Amazon offers Kindle Fire users the opportunity to download and install thousands of third party apps from the Amazon Appstore. But there are some apps you won’t find there, including apps that require phone, camera, or microphone capabilities, because the Kindle Fire doesn’t have the hardware to support them.
You also won’t find alternate home screen/program launcher apps or alternate keyboard apps because Amazon wants to provide a cohesive experience for Kindle Fire users.
But that doesn’t mean it’s impossible to use a third party keyboard instead of the official Kindle Fire keyboard. It just takes a little more work to set up than most apps.
Here’s how to do it.
Step 1: Root your Kindle Fire
While it’s possible to install some third party apps on the Kindle Fire without rooting the tablet, keyboards are special. You’re going to need certain file and folder permissions that aren’t available without rooting.
The good news is that it’s pretty easy to root the Kindle Fire. The short version is that you need to install the Android Software Developer Kit on your computer, then connect your Kindle Fire to a PC with a USB cable and run an app called SuperOneClick.
You can follow our step-by-step instructions for rooting the Kindle Fire to get started.
Step 2: Allow installation of third party apps
Before we move forward, we’ll also need to enable the installation of third party apps from sources other than the Amazon Appstore. This is even easier than rooting the tablet.
All you have to do is:
- Tap the settings icon in the Kindle Fire taskbar. It’s on the upper right corner of your tablet.
- This will bring up some quick settings, but you want to click the “More” option to view the full settings menu.
- Scroll down to the option that says “Device” and tap it.
- Tap the option that says “Allow installation of applications from unknown sources” so that “on” is highlighted in orange.
Now you can download apps from the internet and tap them from the download manager or a file browser to install them.
Step 3: Install NookColor Tools
While you can now install third party apps on the tablet, you still need to be able to bring up a settings option that will let you decide which keyboard to use once you’ve installed a new keyboard app. Amazon doesn’t make it easy to access that menu… but there’s a free app called NookColor Tools that will do the trick.
As you might have guessed, NookColor Tools was originally developed for use on the Barnes & Noble NOOK Color — and some of the settings may break things if you try to use them on the Kindle Fire. But you can use the app to simply (and safely) switch keyboard apps. We’ll show you how in a moment.
For now, just visit the NookColor Tools page at the xda-developers forum using a web browser on your Kindle Fire and tap the download link. Once the app is downloaded a notification should appear on your device. Tap the notification and then tap the APK installer to install NookColor Tools on your device.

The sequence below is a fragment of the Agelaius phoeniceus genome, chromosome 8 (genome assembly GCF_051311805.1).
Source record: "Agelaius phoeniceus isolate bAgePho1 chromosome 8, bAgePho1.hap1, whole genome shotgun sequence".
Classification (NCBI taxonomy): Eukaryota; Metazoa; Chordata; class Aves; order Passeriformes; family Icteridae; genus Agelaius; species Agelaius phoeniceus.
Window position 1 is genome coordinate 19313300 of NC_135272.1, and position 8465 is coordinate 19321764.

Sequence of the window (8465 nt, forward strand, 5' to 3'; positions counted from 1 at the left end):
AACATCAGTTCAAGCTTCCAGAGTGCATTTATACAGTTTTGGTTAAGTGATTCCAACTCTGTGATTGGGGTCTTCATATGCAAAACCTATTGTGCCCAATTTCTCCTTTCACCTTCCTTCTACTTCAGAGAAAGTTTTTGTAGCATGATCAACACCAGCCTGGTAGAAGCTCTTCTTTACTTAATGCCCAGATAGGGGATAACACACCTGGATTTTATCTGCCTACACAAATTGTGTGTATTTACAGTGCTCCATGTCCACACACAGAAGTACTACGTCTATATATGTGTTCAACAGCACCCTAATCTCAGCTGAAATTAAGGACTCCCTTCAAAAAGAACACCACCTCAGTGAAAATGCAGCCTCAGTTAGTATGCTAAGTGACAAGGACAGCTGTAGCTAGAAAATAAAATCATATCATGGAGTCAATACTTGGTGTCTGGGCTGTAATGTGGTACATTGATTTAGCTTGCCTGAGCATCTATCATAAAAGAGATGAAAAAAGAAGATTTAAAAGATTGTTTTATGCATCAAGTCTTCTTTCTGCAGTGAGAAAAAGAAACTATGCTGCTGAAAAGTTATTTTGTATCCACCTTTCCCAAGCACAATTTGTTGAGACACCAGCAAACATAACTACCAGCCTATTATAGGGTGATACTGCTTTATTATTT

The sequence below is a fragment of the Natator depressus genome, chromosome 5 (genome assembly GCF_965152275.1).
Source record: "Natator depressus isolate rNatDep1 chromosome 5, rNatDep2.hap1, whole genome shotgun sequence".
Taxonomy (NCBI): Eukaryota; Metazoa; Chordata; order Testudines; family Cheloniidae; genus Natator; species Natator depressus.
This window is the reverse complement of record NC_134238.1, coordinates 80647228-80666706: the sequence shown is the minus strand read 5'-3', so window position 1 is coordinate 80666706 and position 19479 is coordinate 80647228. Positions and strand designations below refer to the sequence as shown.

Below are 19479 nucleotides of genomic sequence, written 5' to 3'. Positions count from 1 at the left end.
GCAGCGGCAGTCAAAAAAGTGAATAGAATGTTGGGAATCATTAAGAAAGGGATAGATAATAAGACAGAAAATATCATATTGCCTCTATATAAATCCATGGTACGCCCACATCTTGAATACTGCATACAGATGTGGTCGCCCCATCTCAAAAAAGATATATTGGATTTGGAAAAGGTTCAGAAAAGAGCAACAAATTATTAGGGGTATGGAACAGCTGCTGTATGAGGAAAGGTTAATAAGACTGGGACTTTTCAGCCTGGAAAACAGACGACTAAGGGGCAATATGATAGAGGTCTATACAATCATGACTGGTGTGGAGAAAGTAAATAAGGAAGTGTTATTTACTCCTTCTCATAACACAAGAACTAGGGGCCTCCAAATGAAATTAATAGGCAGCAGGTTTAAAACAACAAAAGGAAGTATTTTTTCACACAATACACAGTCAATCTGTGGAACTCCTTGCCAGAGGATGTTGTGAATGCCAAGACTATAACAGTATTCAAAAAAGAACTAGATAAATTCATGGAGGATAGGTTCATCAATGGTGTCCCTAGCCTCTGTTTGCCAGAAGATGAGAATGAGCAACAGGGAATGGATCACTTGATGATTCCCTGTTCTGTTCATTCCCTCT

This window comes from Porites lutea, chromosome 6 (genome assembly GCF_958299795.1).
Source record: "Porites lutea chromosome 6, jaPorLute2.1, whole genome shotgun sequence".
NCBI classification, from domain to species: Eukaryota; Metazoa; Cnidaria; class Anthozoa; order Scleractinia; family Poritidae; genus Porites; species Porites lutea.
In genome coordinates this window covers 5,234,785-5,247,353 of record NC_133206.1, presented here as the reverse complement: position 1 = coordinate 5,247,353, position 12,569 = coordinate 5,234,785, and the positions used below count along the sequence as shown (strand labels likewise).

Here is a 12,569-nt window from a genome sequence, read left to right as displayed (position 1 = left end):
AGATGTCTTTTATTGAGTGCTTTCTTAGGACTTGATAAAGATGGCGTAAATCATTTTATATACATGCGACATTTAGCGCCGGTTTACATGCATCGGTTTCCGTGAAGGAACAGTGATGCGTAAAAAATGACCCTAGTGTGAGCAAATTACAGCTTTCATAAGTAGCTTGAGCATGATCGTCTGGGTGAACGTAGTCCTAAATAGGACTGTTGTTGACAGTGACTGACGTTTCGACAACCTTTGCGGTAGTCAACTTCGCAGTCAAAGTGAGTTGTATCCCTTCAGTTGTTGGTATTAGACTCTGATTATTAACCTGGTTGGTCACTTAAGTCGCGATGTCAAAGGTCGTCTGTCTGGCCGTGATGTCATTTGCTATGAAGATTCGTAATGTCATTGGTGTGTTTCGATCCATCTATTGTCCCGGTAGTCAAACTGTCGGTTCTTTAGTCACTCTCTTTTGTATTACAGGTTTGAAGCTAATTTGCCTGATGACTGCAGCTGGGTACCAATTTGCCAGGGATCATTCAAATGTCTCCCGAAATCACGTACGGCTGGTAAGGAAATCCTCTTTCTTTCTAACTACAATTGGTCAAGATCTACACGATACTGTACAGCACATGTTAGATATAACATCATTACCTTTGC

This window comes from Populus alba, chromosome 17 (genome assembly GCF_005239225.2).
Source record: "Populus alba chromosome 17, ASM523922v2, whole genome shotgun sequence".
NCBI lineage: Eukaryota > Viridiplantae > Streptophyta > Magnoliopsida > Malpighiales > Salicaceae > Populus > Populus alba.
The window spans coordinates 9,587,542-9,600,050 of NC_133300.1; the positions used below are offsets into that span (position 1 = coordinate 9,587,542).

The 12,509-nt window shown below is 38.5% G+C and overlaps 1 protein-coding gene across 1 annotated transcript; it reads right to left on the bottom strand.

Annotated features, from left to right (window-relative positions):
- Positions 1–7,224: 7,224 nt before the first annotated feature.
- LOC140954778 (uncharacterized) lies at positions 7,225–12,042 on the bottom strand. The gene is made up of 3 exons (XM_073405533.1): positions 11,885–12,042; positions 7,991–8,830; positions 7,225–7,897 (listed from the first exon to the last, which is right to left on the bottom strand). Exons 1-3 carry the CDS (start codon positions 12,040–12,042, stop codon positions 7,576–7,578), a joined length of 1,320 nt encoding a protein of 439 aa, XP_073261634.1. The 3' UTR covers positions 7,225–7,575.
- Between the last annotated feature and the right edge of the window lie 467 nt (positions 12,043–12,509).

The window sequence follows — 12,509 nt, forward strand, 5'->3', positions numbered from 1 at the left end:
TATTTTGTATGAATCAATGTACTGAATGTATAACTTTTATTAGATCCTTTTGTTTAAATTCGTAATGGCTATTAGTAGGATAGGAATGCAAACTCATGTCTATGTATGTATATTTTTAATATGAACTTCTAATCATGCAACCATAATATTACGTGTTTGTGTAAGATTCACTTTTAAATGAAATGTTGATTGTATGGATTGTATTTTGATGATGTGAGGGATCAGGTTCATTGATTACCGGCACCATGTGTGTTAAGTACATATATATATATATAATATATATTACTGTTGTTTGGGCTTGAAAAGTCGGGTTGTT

Step 4: Install a keyboard
Now it’s time to install a third party keyboard app. You can search the internet for keyboard APK files using Google, the xda-developers forum, or an app store such as GetJar or SlideMe. Or you can install the Google Android Market to make it easier to access hundreds of thousands of apps including keyboard apps.
Some keyboards you might want to try include SwiftKey, Hacker’s Keyboard, SlideIT, or others. Some keyboards may not work on the Kindle Fire, but if after following then next few steps you run into problems, you can just run them in reverse to remove the keyboard.
For the rest of this tutorial, I’ll be working with the SwiftKey X keyboard trial from the Android Market.
Step 5: Move the Keyboard app to the /system/app directory
For the next step you’re going to need a file explorer than allows you to access your tablet’s root directories and allows you to mount read-only directories as read/write directories.
After you’ve “installed” SwiftKey or another keyboard app in step 4, you’ll still need to take the following steps.
- Navigate to the /data/app directory on your Kindle Fire.
- Find the .apk file for the keyboard you just installed. You can probably do this by scanning for the app icon. The name may not be what you’d expect. For instance, SwiftKey shows up as “.com.touchtype.swiftkey.phone.trial-1.apk.”
- Copy that file and paste it into the /system/app directory. To do this you will need to make sure the /system/app directory is mounted as read/write.
Step 6: Reboot the Kindle Fire
Press and hold the power button on your Kindle Fire until a dialog box pops up asking if you want to shut down the Kindle. Choose the Shut Down box.
Once the tablet is powered off, press the power button again until the screen turns on and wait for the Kindle Fire to boot up.
Step 7: Use NookColor Tools to select your keyboard
Now you can go to the Apps menu on your Kindle Fire and tap the NookColor Tools icon to load the application.
Tap the “Choose Keyboard” button, and a window will open up asking you to select your input method. Just tap the keyboard you want to use, and next time you tap on a text box such as the Kindle Fire search bar, the new keyboard should appear.
You can change to a different keyboard at any time by navigating back to the NookColor Tools app and choosing a different keyboard.
Now you can replace the standard Kindle Fire keyboard with one that features better text-prediction technology, has a more comfortable layout, or allows you to enter text by sliding your finger across the screen instead of lifting your fingers after each tap.
Latest Amazon Kindle Fire news and tips:
- Original Amazon Kindle Fire gets Android 5.0 (unofficially)
- Next-gen Amazon Kindle Fire to sport Snapdragon 805 power?
- Amazon Appstore now has 240 thousand apps
- Amazon Appstore tops 200k apps, Prime has tens of millions of subscribers
- Original Kindle Fire gets an (unofficial) Android 4.4 KitKat update